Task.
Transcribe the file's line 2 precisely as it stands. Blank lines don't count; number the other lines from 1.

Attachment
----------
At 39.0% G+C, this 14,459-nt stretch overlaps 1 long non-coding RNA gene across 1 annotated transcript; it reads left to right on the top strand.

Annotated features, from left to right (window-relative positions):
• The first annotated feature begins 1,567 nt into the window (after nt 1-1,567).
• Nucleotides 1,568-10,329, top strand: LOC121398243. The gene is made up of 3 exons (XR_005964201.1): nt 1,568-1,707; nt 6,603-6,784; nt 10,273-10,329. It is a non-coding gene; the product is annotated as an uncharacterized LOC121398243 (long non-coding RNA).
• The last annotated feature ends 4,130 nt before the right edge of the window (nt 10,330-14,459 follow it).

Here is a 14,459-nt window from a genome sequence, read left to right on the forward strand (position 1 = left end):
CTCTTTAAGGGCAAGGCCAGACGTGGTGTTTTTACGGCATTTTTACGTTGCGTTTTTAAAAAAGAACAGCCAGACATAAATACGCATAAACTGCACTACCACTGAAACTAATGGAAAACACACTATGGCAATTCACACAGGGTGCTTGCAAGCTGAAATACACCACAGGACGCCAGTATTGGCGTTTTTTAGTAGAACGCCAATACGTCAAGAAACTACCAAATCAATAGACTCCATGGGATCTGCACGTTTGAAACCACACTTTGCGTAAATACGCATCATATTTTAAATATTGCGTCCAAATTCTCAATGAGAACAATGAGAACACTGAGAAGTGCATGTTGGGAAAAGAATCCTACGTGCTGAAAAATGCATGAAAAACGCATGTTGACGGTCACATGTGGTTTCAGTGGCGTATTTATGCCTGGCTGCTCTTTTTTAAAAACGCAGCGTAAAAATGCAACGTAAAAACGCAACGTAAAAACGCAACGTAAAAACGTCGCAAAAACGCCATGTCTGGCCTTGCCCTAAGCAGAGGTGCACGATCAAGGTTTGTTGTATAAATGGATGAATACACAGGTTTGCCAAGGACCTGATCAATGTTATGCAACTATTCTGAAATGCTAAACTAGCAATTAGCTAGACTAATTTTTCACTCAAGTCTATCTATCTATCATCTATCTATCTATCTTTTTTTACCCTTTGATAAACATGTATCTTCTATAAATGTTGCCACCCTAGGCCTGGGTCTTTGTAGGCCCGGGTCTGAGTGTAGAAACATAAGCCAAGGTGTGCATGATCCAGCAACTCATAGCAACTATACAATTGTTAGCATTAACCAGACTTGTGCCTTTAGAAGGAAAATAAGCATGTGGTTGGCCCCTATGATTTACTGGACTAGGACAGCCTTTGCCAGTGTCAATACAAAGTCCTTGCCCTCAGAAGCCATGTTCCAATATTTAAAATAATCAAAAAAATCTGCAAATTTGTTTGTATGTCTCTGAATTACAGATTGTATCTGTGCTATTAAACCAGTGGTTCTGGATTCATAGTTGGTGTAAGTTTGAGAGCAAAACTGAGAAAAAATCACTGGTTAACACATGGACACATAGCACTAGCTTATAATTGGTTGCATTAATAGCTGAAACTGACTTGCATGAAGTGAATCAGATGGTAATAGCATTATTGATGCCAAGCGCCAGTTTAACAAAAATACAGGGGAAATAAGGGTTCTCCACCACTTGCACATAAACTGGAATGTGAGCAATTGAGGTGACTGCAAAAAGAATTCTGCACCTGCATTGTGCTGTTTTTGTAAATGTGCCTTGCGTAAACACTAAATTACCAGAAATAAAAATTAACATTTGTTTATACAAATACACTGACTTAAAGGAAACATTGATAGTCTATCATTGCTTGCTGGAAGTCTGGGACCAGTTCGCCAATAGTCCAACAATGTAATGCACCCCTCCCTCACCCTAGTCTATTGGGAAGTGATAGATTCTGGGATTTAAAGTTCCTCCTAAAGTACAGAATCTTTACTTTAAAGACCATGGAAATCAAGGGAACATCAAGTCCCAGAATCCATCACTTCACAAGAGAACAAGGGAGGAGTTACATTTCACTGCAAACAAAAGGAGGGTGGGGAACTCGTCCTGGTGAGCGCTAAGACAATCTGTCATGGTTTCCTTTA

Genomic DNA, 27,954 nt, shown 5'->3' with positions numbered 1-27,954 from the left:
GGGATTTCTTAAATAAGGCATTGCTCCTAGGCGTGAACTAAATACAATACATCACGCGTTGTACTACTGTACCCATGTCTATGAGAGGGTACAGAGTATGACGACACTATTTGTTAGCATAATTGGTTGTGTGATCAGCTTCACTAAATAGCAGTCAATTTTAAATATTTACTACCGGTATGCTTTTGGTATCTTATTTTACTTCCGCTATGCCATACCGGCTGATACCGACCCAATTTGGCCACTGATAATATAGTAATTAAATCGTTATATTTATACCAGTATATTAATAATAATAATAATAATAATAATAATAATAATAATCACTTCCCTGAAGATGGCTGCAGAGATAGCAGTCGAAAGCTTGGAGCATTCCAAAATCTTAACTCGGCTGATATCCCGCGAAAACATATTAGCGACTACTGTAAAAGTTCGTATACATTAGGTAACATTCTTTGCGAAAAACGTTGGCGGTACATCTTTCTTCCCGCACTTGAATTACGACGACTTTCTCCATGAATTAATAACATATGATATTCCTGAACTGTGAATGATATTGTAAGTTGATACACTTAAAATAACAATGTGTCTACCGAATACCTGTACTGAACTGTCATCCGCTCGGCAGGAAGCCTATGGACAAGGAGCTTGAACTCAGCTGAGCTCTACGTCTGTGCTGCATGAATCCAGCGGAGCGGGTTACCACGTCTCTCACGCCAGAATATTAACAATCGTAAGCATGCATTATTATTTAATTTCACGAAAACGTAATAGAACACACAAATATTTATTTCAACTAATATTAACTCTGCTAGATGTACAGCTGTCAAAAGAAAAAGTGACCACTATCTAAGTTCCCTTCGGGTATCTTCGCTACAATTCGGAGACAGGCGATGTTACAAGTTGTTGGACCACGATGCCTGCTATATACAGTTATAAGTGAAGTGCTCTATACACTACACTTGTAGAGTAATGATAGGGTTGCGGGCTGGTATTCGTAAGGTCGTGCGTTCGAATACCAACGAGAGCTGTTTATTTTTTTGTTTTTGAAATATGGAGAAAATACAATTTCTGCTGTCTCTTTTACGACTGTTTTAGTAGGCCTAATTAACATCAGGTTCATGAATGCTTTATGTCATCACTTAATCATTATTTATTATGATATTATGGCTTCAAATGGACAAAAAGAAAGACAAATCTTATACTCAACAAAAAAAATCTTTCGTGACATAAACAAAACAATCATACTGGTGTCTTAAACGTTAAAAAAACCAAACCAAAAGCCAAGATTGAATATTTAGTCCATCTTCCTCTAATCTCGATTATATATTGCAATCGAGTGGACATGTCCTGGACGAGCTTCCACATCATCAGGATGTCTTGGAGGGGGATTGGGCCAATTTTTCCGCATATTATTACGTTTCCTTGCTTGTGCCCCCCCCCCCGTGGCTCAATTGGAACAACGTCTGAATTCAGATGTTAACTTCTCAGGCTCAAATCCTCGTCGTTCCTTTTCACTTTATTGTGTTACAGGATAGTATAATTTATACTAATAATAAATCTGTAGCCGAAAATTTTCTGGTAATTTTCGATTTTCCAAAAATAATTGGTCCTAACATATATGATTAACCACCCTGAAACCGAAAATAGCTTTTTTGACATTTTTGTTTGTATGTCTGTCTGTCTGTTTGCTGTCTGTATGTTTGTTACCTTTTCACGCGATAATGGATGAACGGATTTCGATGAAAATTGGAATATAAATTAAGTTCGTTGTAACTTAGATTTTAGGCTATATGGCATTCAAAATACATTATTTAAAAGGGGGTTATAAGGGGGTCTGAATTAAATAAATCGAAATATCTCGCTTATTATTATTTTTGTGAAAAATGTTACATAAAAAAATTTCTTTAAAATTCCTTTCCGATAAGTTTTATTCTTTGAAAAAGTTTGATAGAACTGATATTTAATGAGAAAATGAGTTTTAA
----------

Annotated features, from left to right (window-relative positions):